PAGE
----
After all of the relentless rain we've been having, when that sun finally showed its beautiful hot star face, we absolutely hopped skipped and jumped at the chance to go for a nice long walk. We took the neighborhood loop that goes by the big goopy cow pastures now full of puddles. Perfect for spotting the reflection of sky and clouds in the mess. And there it was, the gift of a lovely reflected corona and a hint of iridescence in the muck. Life is like that, especially these days. We have to keep our eyes open for any hint of beauty. Sometimes you actually have to look past the literal bullsh*t. (Whoops I just got sidetracked by the politics of our times... yikes...sorry about that.)

Monday, January 20, 2020

Everyday This Cat...

...stares in at us through the sliding glass door. Several times a day, everyday. We invite her in, but she much prefers (insists, really) that we come outside and pet her while she rolls around on the little deck out there. "Come out" she says, "I am waiting. I know you love me. Come out. Come out." I do go out a few times a day, but sometimes I just look at her and say, "Cleo, if you don't come in, I'm not going out there." She stares at me. She gets tired. She fantasizes about other critters in the yard and in a moment disappears in a mad dash after something that only exists in her mind. She is our neighbor's cat.When they got her a few years ago they said, "We got a cat. You know what that means, don't you?" We said, "No. What?" They said, "You got a cat too." Wow we had no idea how right they'd be about that. She's a very well-loved kitty cat. But sometimes we just have to pull the curtains and be done with it. Bye bye.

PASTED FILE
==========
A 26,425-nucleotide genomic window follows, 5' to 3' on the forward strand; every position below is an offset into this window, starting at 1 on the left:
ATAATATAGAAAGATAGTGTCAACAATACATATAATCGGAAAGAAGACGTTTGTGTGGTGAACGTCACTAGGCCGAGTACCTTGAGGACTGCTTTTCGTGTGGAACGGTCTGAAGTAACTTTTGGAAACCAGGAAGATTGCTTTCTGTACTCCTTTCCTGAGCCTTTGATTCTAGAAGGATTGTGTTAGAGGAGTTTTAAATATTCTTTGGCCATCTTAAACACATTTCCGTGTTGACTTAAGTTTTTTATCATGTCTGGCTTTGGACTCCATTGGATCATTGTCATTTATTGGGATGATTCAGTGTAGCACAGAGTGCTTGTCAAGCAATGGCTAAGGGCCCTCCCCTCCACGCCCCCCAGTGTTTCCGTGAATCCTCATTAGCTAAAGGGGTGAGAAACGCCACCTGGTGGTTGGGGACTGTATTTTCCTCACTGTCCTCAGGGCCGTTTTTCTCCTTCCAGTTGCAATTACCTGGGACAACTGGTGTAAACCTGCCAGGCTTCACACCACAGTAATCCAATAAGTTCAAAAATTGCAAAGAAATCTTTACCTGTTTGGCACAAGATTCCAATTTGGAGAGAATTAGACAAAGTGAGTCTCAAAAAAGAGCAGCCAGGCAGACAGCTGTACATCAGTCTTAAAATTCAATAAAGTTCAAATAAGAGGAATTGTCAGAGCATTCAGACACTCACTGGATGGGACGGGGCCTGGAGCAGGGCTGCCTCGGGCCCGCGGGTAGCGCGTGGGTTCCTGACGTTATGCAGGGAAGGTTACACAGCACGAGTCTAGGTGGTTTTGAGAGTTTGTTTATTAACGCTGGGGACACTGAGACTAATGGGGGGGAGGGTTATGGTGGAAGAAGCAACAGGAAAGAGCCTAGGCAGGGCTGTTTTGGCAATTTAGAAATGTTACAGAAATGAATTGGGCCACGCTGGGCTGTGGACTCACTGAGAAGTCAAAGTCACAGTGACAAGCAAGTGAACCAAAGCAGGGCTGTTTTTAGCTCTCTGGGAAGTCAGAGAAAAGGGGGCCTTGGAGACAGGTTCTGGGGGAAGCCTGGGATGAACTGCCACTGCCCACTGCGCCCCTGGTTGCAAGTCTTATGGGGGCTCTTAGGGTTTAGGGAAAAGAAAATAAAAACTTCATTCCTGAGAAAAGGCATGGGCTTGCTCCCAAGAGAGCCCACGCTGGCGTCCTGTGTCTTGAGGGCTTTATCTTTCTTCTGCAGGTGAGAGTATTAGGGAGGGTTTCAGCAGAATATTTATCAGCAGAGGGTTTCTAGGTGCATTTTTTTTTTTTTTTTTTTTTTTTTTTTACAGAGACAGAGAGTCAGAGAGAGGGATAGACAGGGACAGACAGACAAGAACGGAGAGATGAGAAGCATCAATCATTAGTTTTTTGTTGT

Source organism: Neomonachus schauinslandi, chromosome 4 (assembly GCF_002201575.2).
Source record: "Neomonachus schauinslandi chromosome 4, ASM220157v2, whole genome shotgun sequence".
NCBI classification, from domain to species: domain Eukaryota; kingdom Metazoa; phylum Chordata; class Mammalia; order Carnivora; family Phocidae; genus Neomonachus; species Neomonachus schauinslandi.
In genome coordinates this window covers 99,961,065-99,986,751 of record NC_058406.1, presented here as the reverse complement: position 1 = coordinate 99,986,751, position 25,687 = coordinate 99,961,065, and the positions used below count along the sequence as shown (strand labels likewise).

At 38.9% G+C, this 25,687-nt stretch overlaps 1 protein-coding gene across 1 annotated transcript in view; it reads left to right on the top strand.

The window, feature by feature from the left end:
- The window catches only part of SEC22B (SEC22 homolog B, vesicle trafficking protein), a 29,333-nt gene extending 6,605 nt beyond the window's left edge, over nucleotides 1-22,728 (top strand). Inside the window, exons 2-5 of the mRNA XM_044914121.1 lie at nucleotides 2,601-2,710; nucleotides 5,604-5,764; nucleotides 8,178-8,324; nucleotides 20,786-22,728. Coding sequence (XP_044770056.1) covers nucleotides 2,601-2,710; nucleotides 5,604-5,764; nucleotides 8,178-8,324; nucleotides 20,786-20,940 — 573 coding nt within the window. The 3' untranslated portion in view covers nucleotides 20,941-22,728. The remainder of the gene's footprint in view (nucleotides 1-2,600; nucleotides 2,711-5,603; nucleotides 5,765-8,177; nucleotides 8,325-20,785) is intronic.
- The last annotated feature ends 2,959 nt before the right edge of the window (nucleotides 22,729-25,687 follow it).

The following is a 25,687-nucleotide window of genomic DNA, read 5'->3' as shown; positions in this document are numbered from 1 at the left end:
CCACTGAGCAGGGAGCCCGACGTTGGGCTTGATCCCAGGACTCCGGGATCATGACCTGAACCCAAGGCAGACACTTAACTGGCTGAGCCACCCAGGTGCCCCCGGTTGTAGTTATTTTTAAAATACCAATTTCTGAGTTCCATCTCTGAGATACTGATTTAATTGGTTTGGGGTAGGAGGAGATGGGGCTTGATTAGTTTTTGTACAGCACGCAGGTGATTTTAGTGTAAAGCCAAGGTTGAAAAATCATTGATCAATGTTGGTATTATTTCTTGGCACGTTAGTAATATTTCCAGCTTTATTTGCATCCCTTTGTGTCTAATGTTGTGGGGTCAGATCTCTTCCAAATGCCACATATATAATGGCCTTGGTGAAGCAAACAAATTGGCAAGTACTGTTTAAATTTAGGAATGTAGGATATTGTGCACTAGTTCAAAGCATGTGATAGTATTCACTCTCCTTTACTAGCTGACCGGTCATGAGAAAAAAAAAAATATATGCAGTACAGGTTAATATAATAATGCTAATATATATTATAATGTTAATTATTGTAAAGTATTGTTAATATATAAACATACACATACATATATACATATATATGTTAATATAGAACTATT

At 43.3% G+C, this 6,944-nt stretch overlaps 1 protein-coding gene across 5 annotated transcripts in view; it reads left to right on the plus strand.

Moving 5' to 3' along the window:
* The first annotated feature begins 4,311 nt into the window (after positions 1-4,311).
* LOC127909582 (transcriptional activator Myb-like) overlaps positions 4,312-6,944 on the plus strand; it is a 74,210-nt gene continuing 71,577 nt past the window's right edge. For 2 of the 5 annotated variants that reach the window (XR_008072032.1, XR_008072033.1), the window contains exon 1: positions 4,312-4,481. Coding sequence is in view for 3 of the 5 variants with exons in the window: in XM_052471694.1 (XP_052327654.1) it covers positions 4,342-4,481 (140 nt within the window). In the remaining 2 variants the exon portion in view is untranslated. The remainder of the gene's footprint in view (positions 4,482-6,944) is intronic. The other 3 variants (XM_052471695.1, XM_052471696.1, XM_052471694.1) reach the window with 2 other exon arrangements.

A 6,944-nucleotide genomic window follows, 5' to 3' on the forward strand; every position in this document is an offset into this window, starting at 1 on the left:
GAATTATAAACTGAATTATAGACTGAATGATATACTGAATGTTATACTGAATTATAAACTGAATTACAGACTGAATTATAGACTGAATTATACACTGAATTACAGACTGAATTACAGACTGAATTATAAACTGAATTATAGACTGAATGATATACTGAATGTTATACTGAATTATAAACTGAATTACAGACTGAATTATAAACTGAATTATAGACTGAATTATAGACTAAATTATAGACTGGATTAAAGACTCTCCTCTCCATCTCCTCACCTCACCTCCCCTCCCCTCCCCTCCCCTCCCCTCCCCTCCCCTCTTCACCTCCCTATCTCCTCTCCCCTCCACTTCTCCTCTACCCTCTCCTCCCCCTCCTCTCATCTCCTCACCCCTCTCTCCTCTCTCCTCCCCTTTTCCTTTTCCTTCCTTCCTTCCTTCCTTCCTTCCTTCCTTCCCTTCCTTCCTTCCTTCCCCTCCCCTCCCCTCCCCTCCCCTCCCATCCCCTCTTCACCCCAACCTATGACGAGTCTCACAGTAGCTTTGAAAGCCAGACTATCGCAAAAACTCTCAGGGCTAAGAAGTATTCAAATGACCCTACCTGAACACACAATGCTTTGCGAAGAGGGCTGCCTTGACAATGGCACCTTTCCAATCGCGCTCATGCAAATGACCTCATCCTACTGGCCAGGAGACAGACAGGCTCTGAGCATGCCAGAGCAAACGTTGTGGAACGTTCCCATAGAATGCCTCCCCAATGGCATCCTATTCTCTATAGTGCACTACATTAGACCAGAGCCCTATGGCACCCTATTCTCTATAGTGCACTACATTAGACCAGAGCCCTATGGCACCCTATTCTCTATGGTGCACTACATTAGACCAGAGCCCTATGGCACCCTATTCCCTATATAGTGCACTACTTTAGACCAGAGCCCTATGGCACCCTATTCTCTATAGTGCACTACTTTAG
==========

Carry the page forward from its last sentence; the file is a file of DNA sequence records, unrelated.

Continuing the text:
Friday, January 17, 2020

Friday Music: 1970

I chose this song for Friday music because it knocked me out to hear young, talented people singing a song from the perspective of someone with Alzheimer's. I so appreciate their music and their sensitivity. Lately I've been experiencing some memory issues, like not remembering all the parts of stretching exercise that I do twice a day for my relentless back pain. I've been doing those exercises daily for three years. Suddenly I can't remember the order. That is as scary as it gets, folks. And, I know that it definitely gets scarier than this.

1970 by Reina del Cid

I got a telephone
But it never rings
I’m just making calls
To memories.
On my better days I know
The last years have cost me dearly

Smoking cigarettes about a pack a day
Waiting for my lover
To come back to me
In my checkered dress I know
It’s been a long time
Since 1970

Pretty Baby…
The kitchen light is on
And I’m dancing
To our favorite song
I’ve been waiting
And I hope it won’t be long.

Don’t know where I am
Or who put me here
But by a trick of light
I'm in my Oldsmobile